Grexit News And Stock Returns
June 16, 2016
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Universitat Trier, Research Paper in Economics No. 8/16
During the first eight months of 2015, there was an ongoing debate about whether or not Greece should remain in the euro area. Using an event study approach, we quantify the effects of Grexit-related statements made by six important euro area politicians (Merkel, Schaeuble, Tsipras, Varoufakis, Juncker, and Schulz) on intraday stock returns in Germany, Greece, and the euro area during the period of January 1, 2015-August 19, 2015. We show that positive statements indicating that a Grexit is less likely lead to higher returns, and negative statements to lower returns. The overall impact of negative statements is more pronounced. The cumulative absolute effects on stock returns are sizeable as the statements contribute to a variation of up to 58 percentage points in the ATHEX. These large effects are of particular relevance as our study only captures an eight month snapshot of the Greek government debt crisis.
Grexit News And Stock Returns – Introduction
Greece was bailed out in May 2010 and February 2012 by the ‘Troika’, which comprises the European Commission (EC), the European Central Bank (ECB), and the International Monetary Fund (IMF). The bailout loans were conditioned on the implementation of austerity measures, structural reforms, and privatization of government assets. On the 29th of December 2014, the Greek parliament failed to elect a new president, which led to snap elections. Opinion polls taken before the elections indicated that the anti-bailout party Syriza (which announced that it would not comply with the previously negotiated terms in the bailout agreement) held the lead. This rising political uncertainty caused the Troika to suspend all scheduled remaining financial aid to Greece, until the Greek government either accepted the previously negotiated conditional payment terms or, as an alternative, could reach a mutually accepted agreement on updated terms with its creditors.
This rift rekindled the liquidity crisis for the Greek government and the Greek financial system, resulting in plummeting stock prices at the Athens Stock Exchange. Meanwhile, interest rates for loans to the Greek government in the private lending market spiked, making it, once again, inaccessible as an alternative funding source. When Syriza won the election on January 25, 2015, the Eurogroup granted Greece a four-month technical extension of its bailout program with the proviso that the payment terms attached to its last tranche must be renegotiated with the new government before the end of April 2015. No agreement was reached, however, until the end of May 2015.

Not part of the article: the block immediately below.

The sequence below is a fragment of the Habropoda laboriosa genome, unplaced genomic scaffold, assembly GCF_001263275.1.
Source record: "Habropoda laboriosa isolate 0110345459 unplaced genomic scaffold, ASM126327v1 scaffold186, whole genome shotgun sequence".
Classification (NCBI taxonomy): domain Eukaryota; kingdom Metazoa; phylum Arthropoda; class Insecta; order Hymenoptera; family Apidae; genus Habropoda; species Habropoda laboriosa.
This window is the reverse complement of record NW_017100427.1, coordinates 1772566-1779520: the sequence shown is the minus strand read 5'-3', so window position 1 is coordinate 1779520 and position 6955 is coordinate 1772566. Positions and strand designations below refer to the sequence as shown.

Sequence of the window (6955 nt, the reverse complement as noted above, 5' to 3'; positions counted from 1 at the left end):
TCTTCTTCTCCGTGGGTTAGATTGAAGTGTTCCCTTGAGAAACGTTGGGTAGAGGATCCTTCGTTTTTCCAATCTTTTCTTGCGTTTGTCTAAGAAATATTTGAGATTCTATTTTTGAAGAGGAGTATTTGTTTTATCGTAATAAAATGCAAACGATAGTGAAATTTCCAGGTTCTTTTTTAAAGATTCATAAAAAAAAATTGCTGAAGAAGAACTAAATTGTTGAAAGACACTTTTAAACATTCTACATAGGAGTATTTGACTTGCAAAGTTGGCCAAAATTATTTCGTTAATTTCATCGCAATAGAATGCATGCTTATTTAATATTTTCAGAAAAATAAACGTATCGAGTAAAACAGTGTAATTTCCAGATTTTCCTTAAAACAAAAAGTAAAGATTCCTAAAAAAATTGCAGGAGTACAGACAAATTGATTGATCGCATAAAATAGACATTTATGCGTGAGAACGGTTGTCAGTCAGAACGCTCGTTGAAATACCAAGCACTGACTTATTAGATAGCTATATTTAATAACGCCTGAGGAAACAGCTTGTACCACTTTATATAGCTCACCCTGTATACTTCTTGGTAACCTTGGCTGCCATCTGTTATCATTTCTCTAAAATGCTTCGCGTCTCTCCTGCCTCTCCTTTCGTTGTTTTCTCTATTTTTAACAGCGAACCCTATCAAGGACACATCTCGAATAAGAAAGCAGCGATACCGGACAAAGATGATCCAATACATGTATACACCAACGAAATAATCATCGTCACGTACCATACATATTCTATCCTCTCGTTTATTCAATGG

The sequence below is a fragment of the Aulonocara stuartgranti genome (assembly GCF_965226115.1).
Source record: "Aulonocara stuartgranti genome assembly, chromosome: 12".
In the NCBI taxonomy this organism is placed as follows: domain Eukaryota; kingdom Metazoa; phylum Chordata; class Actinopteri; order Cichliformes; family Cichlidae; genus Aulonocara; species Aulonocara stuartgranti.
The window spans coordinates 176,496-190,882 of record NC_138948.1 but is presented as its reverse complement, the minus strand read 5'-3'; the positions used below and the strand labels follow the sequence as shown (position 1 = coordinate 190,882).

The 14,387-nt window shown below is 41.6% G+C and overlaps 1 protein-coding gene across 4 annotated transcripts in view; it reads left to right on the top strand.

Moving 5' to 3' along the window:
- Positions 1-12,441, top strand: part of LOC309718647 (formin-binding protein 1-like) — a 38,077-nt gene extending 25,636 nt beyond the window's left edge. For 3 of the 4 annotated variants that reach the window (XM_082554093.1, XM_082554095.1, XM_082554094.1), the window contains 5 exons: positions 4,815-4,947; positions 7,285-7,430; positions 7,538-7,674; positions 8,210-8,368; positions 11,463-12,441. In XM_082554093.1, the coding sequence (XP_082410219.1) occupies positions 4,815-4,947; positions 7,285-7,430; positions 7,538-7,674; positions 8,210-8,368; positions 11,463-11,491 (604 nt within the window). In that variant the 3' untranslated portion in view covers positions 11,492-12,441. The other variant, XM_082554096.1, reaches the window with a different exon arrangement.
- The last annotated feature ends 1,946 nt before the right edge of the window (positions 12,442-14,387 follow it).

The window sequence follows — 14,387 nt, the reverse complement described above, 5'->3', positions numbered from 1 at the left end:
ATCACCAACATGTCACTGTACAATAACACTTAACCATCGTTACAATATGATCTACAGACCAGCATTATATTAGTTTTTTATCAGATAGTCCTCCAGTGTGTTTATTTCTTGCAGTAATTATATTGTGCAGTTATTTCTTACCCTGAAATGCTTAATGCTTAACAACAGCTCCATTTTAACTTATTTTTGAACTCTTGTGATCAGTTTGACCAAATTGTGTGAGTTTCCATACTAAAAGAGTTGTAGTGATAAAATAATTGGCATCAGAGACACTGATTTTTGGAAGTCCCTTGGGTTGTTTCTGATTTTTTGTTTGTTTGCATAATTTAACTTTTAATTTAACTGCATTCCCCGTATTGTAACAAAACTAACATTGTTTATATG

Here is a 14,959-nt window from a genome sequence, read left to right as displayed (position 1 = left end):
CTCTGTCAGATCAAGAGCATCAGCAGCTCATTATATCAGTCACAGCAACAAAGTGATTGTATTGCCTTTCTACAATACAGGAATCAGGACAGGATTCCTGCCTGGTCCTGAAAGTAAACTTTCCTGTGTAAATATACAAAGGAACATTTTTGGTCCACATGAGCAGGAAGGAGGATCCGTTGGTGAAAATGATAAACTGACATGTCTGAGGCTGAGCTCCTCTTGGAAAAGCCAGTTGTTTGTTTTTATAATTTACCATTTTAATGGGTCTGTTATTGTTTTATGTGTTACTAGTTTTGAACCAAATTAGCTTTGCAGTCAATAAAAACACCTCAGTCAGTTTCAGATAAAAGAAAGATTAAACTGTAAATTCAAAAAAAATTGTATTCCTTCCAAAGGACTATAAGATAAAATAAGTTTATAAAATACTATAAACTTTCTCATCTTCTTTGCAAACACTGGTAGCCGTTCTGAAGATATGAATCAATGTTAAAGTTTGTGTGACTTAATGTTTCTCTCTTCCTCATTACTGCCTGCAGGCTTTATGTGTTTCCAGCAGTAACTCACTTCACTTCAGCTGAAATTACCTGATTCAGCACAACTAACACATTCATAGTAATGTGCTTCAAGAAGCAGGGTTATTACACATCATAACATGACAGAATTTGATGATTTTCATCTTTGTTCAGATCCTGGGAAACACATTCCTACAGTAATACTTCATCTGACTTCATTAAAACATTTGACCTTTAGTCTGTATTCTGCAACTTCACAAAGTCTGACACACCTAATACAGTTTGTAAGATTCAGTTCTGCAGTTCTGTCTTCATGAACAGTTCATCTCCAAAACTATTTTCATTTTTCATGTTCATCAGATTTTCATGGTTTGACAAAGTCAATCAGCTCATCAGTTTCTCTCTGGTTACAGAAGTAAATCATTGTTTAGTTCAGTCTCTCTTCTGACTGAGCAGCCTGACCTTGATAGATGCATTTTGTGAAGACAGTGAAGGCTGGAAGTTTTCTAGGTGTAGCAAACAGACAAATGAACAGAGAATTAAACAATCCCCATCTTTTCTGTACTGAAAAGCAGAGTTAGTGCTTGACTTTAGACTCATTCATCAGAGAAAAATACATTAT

Faced with the threat of sovereign default, the Greek government attempted to renegotiate the bailout agreement in June 2015. However, the Syriza government unilaterally broke off negotiations on June 26, 2015, and announced a referendum to approve or reject the achieved preliminary negotiation result for a new set of updated terms ensuring completion of the second bailout agreement. In light of this turmoil, the Athens Stock Exchange closed on the 27th of June 2015. A significant majority of Greek citizens voted to reject the bailout terms, causing stock indexes around the world to tumble yet another time after July 5, 2015. Negotiations between Greece and other euro area members continued in the following days in an effort to determine whether or not Greece should remain a member of the euro area. On July 13, 2015, euro area leaders reached a provisional agreement on a third bailout program to save Greece from bankruptcy with the deal being finalized on August 19, 2015.
During these eight months, there was an ongoing debate about whether or not Greece should remain in the euro area. It was during this time that the term ‘Grexit’ (Greek exit) became very popular in the media and among politicians. Thomson Reuters recorded 378 statements containing the word Grexit (or another synonymous term) made by six important euro area politicians during the period of January 1, 2015-August 19, 2015. The six important politicians are German chancellor Angela Merkel, German finance minister (FM) Wolfgang Schaeuble, Greek prime minister (PM) Alexis Tsipras, Greek FM Yanis Varoufakis, EC president Jean-Claude Juncker, and European Parliament (EP) president Martin Schulz (see Figure A1 in the Appendix).
As mentioned earlier, stock markets, not only in Greece, but also in the rest of the euro area reacted to these Grexit-related news (see also Figure A2 in the Appendix). Narrative evidence suggests that positive news, defined as comments suggesting a less likely Grexit, led to an increase in stock returns, whereas negative news, defined as comments suggesting a more likely Grexit, led to lower returns. The paper at hand aims at quantifying these effects on stock returns in Germany, Greece, and the euro area. We begin our analysis by extracting the 378 statements from the Thomson Reuters database and coding them as to whether they (i) indicate a lower likelihood of a Grexit, (ii) contain a neutral stance or no clear information on the likelihood of a Grexit, or (iii) provide a signal that a Grexit more likely. We then use an event study approach to analyze how these statements impact stock returns measured in 30-minute intervals. By employing intraday data, we make sure that we identify the effects of only political communications and that our results are not confounded by other events.
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